Plaintiff returned to Dr. Summers' office two weeks later. (Tr. 250) Plaintiff had gained eight pounds and his oral thrush and jaw abscess had resolved. (Id.) Plaintiff denied fatigue, dizziness, headaches, and bone/joint pain. (Tr. 248) Dr. Summers noted: “At [Plaintiff's] last visit, he was found to have a viral load of 378, 000[3] and a CD4 cell count of less than 20.[4] He was started on Bactrim and presents now to start on antiretrovirals.” (Tr. 250). Dr. Summers observed that Plaintiff “appears intoxicated, ” advised against smoking, and recommended outpatient treatment for alcohol and drug abuse. (Id.) Plaintiff's neurological examination and examination of his extremities were normal. (Tr. 251)

         At Plaintiff's follow-up appointment with Dr. Summers in September 2014, his weight had decreased to 121 pounds and his review of systems was positive for decreased appetite, weight loss, heartburn, fatigue, thrush, and lymphadenopathy. (Tr. 253) In regard to the medications, Plaintiff reported “100% compliance with no side effects.” (Tr. 255) At his next appointment, in November 2014, Plaintiff's weight had increased to 144 pounds, and he denied fatigue, dizziness, and bone/joint pain. (Tr. 258)

         When Plaintiff saw Dr. Summers in January 2015, Plaintiff complained of back and knee pain, weight loss, and thrush. (Tr. 260) Dr. Summers noted: “At last visit, [Plaintiff's] ¶ 4 cell count remained less than 20 and his viral load had decreased from 377 to 135. He reports good compliance with medication since that time.” (Tr. 260) Plaintiff denied “any significant health problems” and his neurological examination and examination of his extremities were normal. (Tr. 262, 264) Dr. Summers recommended tobacco cessation. (Tr. 264)

         At his follow-up appointment with Dr. Summers in April 2015, Plaintiff complained of peripheral neuropathy. (Tr. 266) Dr. Summers noted: “His last viral load went from 135 down to 25 and CD4 cell count went from less than 20 up to 21. His last creatinine was 1.38. He's been struggling with housing and diet and has lost 12 pounds. His only other complaint is of worsening peripheral neuropathy in the hands and feet.” (Id.) Plaintiff's review of systems was positive for weight loss, and Dr. Summers observed that Plaintiff appeared thin with lipoatrophy. (Tr. 266) Dr. Summers continued Plaintiff's medication and added gabapentin. (Tr. 266)

         When Plaintiff returned to Dr. Summers' office in July 2015, Plaintiff reported “worsening heartburn” and that the gabapentin “has helped slightly with his peripheral neuropathy, but [he] is interested in increasing the dosage.” (Tr. 278) Plaintiff's last viral load was undetectable, his “CD4 cell count increased from 21 up to 108, ” his last creatinine level was 1.38, and his weight was 135.4 pounds. (Tr. 278) Dr. Summers increased Plaintiff's gabapentin. (Id.)

         At Plaintiff's follow-up appointment with Dr. Summers in October 2015, Plaintiff complained of depression, “general sense of weakness, ” and “inability to gain weight.” (Tr. 320) Dr. Summers noted: “He has been compliant with medication; his last viral load was undetectable and CD4 cell count increased from 108 to 216.” (Id.) Dr. Summers prescribed Phenergan for nausea, mirtazapine for depression and appetite, and continued Plaintiff's Prilosec for stomach pain. (Id.)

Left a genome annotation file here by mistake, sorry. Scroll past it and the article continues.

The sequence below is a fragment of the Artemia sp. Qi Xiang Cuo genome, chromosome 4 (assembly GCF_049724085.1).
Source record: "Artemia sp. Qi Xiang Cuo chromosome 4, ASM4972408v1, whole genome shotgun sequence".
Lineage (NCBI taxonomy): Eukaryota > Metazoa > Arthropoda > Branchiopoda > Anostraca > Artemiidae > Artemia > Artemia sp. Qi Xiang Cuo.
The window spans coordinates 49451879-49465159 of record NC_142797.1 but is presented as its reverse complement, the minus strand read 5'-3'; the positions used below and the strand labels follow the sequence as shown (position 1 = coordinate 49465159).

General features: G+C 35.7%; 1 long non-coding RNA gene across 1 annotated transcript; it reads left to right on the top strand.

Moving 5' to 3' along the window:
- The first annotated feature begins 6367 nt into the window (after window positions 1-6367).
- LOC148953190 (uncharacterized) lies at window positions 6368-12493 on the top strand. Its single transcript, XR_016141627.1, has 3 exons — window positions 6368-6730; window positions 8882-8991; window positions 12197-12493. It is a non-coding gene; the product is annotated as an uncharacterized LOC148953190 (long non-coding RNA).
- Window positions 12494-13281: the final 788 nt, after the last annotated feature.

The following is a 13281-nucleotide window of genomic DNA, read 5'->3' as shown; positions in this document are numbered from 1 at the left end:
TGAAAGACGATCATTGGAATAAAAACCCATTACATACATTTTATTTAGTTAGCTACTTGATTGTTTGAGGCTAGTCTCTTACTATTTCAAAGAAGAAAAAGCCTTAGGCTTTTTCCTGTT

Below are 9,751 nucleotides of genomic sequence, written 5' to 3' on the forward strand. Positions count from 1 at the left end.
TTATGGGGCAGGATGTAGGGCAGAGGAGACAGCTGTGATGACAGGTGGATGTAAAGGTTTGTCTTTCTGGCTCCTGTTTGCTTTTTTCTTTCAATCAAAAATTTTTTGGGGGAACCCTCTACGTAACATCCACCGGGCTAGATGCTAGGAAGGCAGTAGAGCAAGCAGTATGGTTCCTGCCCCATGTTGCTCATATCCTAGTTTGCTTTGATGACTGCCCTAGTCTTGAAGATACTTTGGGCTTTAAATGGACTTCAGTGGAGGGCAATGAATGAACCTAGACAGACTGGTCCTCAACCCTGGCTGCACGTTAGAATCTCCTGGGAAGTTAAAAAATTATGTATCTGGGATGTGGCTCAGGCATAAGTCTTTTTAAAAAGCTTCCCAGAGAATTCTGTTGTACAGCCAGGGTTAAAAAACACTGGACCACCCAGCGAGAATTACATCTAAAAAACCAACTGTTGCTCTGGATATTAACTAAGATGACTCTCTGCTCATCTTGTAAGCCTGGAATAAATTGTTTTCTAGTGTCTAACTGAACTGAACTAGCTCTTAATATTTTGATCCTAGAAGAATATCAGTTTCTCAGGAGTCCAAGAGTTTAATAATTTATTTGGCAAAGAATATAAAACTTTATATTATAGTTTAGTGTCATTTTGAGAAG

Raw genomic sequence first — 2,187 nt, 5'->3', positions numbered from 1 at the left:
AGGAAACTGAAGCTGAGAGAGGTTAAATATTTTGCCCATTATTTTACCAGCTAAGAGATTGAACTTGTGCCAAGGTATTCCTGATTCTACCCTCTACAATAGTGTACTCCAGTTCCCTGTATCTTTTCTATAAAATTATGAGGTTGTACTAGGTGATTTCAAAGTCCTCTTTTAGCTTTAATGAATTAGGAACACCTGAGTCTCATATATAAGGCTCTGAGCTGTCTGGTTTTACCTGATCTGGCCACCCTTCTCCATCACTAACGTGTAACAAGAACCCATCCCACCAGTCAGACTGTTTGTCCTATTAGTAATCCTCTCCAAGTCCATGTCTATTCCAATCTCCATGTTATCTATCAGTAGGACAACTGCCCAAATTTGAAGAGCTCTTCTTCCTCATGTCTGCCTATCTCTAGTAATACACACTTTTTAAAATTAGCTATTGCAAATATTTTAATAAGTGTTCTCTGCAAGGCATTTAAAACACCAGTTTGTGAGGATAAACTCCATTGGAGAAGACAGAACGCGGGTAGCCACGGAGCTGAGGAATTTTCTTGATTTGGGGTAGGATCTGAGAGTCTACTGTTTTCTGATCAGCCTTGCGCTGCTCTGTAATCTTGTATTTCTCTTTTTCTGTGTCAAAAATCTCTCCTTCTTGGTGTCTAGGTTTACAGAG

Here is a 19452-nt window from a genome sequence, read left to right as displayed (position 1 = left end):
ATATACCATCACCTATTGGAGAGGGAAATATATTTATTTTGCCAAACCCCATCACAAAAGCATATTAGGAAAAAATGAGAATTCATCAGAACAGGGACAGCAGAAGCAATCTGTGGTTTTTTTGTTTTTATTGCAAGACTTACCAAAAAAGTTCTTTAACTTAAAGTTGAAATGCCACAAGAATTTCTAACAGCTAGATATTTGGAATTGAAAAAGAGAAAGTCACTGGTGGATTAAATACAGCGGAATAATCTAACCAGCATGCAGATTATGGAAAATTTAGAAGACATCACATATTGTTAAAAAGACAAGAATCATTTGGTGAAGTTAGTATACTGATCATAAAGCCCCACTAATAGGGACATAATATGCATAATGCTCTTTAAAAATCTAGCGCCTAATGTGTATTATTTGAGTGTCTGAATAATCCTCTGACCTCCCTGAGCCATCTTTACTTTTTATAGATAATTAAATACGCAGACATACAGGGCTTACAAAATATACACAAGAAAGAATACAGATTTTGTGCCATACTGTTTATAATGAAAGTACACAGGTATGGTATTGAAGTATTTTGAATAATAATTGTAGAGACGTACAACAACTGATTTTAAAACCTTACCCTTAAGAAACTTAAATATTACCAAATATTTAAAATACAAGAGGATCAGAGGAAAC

In January 2016, Dr. Summers noted that Plaintiff “was advised to return after one month, but has returned after 3 months.” (Tr. 318) Plaintiff's depression was “better, though not perfect” and his weight had increased twelve pounds. (Tr. 318) Dr. Summers noted that Plaintiff was “compliant with medications, without side effects, ” and Plaintiff's “last viral load was undetectable, CD4 cell count 289…and creatinine 1.56.” (Id.) Dr. Summers discontinued Plaintiff's Bactrim “as his CD4 cell count is persistently elevated” and “strongly advised on tobacco cessation.” (Id.) Plaintiff's neurological examination and examination of his extremities were normal. (Tr. 319)

         When Plaintiff returned to Dr. Summers' office in April 2016, Plaintiff reported that he had stopped taking gabapentin “due to lack of effectiveness” and he “continue[d] to have problems with a burning and tingling sensation in both hands and feet.” (Tr. 316) Dr. Summers prescribed Lyrica and ordered upper and lower extremity nerve conduction studies. (Id.) He also noted that Plaintiff's last viral count was undetectable, his CD4 cell count was 322, and his creatinine level was 1.55. (Id.)

         In July 2016, Plaintiff presented to Dr. Summers' office for his annual physical examination. (Tr. 292) Plaintiff reported “some mild problems with depression, despite being on medication, ” and denied fatigue, change in appetite, headaches, dizziness, abdominal pain, and nausea. (Tr. 292-93) Dr. Summers did not note any complaints about peripheral neuropathy. Plaintiff's last viral load was undetectable and his CD4 cell count was 343. (Tr. 293) Plaintiff continued to smoke. (Id.)

         At Plaintiff's follow-up appointment in November 2016, Plaintiff stated he “continues to have neuropathy in his feet and he wishes that further evaluation [sic]. He does get benefit from Lyrica, but his insurance will not cover it.” (Tr. 290) Dr. Summers provided Plaintiff samples of Lyrica and referred Plaintiff to BJC's neurology department for a nerve conduction test of the lower extremities.[5] (Tr. 289) Plaintiff denied fatigue, headaches, change in appetite, abdominal pain, and nausea. Plaintiff “admit[ted]” coughing and shortness of breath but ...


Buy This Entire Record For $7.95

Download the entire decision to receive the complete text, official citation,
docket number, dissents and concurrences, and footnotes for this case.

Learn more about what you receive with purchase of this case.